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    $\begingroup$ So if you started a business raising these things, would you call that...a star-sheep enterprise? $\endgroup$ – IndigoFenix Oct 3 at 6:10
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I'd take a moment first to outline the limitations I see with spacefaring creatures. It's hard to see any kind of mechanism that would allow this kind of evolution purely in space, just on the basis of the harshness of the environment. I see the chance of some planetoid, maybe collapsing or cracking apart, with some species surviving the apocalyptic events and as their world decays and gravity and atmosphere slowly dissipate, the pressure to adapt remains and pushes the flora and fauna to gravityless and atmosphereless space. As this kind of changes would be more of the rapid and world-ending type, small species with short spans between generations would be my choice. From this, the simple fact that space is empty and big, the organisms would benefit greatly from the longer lifespans, meaning slower and larger. But as the change from small to large would happen in space, most likely any limbs designed to bear their weight would be gone.

I'm pretty sure any "realistic" means of movement go out the window with the requirement of such speeds, so I'll just give my ideas here, even though they won't match this requirement.

1. Movement

Magnetic propulsion of various sorts.

Currently available(realistic in that sense) include Ion thrusters, Magnetoplasmadynamic thrusters and their variants. Usually operated by pushing some form of fuel, after ionization, through an exhaust. Siphoning hydrogen off stars would be a good way to get some plasma going, though the amounts for any realistic propulsion required would be quite massive(and getting massive faster than the creature itself). And don't even think about going fast with this option. It's good for efficiency, but speeds are abysmal.

From the outer-space life topic linked, the Solar sails type of creature could pretty well fit into this type of movement as well, diving close to the sun for a gulp of gaseous plasma and then flying away with sails. In large enough numbers(someone better with numbers has to do the calculations) they could basically speed up the life-cycle of Sol, consuming the hydrogen and rapidly shifting our sun to the end of its life as a red giant.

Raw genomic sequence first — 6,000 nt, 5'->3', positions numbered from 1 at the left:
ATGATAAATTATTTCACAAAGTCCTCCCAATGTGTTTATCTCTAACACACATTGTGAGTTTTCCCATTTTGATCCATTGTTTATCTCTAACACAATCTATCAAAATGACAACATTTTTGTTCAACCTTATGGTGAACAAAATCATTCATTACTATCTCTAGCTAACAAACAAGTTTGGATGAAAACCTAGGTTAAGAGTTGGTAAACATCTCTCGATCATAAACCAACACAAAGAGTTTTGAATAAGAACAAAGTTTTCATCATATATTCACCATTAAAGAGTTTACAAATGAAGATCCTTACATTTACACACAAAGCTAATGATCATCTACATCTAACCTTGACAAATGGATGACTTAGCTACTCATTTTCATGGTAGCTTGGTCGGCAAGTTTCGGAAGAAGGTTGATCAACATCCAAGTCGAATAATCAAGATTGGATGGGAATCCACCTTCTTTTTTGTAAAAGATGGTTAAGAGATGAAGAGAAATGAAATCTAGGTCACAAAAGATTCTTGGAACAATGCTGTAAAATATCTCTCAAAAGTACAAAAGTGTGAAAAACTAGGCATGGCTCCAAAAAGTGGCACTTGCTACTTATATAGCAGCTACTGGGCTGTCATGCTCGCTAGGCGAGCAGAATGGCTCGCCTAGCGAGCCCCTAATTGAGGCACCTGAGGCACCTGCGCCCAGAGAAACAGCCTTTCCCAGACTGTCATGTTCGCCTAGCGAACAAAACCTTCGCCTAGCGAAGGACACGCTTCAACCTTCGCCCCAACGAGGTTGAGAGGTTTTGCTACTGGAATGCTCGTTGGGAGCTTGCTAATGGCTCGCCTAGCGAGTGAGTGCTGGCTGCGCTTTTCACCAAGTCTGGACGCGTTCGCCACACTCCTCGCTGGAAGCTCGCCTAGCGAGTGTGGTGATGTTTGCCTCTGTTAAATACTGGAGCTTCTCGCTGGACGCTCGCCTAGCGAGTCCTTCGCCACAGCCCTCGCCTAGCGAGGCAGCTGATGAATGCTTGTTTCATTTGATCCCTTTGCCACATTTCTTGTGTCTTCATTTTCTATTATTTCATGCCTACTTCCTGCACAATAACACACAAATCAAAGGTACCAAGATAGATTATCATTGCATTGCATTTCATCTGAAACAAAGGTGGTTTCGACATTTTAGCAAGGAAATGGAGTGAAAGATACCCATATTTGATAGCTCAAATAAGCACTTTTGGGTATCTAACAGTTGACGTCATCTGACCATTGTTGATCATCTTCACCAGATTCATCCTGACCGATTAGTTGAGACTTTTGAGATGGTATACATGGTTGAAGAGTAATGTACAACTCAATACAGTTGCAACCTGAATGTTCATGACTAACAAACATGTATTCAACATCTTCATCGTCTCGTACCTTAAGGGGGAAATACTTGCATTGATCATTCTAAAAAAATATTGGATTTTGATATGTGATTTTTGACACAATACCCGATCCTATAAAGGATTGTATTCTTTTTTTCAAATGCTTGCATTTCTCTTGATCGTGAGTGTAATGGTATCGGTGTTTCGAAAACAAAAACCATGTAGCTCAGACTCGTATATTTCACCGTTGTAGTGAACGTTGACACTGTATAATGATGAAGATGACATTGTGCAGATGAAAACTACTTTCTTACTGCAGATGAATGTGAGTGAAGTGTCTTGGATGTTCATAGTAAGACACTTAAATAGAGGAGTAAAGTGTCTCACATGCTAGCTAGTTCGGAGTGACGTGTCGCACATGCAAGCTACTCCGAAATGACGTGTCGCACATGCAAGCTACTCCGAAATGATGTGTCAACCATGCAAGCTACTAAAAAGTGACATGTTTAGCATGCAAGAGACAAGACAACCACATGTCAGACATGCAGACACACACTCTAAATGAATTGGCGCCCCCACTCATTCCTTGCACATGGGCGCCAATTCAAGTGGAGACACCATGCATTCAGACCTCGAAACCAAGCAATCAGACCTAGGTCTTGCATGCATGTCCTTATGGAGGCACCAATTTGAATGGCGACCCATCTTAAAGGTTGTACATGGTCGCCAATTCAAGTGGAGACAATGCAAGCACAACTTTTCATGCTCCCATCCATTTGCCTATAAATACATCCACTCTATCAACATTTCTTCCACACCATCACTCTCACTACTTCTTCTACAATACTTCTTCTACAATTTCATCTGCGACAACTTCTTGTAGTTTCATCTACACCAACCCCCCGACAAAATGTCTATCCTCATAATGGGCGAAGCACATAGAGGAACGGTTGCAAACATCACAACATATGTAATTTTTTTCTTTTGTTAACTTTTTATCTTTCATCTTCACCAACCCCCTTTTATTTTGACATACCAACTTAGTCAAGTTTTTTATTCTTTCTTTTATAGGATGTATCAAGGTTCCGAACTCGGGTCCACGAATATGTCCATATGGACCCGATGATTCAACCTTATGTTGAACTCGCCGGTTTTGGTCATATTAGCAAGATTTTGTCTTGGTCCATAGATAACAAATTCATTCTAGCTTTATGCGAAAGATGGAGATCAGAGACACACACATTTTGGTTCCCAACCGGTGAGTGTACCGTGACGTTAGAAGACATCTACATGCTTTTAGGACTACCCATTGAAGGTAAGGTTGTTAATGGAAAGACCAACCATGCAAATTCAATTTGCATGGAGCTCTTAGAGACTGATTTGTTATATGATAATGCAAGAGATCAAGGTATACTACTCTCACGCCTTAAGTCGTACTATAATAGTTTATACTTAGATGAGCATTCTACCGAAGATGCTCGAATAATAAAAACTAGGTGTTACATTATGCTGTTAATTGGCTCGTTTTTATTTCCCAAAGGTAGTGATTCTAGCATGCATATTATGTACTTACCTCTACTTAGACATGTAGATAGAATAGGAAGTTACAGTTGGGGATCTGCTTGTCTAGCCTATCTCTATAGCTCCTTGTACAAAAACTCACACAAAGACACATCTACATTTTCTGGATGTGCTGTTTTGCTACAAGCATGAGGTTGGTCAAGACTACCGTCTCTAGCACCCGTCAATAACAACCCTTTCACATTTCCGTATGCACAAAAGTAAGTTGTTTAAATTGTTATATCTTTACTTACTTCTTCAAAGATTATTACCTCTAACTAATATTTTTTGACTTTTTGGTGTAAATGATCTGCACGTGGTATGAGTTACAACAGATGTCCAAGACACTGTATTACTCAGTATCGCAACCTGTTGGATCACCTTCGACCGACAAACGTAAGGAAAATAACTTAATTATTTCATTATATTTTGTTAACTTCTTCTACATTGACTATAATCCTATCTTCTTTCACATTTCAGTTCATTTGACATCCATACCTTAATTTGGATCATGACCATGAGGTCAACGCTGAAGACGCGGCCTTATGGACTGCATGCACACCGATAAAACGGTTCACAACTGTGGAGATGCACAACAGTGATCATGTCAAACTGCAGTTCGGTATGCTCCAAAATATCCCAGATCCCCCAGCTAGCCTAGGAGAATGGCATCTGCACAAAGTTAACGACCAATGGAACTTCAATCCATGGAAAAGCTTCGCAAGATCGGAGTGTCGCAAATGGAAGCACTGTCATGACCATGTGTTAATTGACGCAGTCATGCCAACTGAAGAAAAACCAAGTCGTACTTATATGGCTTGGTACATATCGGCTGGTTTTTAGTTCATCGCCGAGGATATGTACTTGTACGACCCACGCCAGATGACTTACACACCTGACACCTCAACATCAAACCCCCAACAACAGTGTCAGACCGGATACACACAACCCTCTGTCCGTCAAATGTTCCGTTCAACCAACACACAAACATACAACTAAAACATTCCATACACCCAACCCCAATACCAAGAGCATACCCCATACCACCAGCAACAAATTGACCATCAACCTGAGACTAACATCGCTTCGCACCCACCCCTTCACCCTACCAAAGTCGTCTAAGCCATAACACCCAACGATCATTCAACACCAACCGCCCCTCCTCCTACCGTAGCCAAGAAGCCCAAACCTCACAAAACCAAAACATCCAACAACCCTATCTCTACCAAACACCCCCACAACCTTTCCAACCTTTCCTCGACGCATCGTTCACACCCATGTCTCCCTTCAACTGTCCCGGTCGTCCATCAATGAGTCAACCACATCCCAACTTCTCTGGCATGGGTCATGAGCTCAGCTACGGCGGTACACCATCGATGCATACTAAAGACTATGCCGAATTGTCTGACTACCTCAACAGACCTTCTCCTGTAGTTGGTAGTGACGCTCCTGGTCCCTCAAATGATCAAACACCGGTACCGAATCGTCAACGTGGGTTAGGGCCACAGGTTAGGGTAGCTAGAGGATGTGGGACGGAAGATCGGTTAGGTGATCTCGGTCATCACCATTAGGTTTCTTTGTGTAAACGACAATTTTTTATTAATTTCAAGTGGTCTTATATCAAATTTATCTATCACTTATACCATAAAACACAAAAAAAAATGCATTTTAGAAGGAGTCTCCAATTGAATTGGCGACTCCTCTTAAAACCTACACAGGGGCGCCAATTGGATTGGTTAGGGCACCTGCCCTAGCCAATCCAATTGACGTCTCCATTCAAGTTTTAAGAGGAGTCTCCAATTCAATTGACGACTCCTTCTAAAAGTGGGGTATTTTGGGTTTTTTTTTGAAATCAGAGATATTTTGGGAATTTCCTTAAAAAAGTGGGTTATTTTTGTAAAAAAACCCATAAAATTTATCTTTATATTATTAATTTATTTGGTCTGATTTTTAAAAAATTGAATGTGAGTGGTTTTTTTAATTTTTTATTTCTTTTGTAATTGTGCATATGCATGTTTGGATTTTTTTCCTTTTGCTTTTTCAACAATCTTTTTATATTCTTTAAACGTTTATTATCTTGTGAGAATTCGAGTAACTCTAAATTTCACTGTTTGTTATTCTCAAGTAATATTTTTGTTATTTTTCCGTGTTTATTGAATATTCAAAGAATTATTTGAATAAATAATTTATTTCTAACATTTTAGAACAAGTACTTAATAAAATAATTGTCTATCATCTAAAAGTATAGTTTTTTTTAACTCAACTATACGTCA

"Spitballing"

Clam-like accretion of a ball of space debris and accumulated dust from their travel across the void. This movement isn't very precise, nor very efficient at going exactly at a destination. Asteroid belts and planetary rings might be alluring to these creatures for just propulsion purposes. This type of movement would also act in pretty much a end-all solution for the animals needs: Capture ice for things like breathing(!!) and nutrition, use up the minerals and whatever you can't use, you'll store up and use later on as you spitball your way across the universe.

A threat from clams sounds pretty silly unless there's some caveats made. They'd probably have to be large enough to swallow space stations. Perhaps the waste they spit for movement is durable enough to endure re-entry heating. That way if these creatures gather en masse to our solar system, we could see an increase in 'asteroids' hitting earth(they'd have to slow down when entering our solar system, so there'd be an initial chunk from interstellar travel, possible disruptions in the Oort cloud etc.) causing all sorts of havoc.

2. How to herd these creatures

First option is just a net. Carbon nanotubes or some other good tensile strength wire, woven to a net. As there are some advances already in that area, should be pretty manageable in the futuristic space zoo too. This would also work with the 'spitballers', as long as they're rid of huge chunks prior to capture. A dyson sphere would of course create a frozen and radiation free solar system, which would make the whole system undesirable for the thruster types and they'd leave or starve just by completing one around our sun.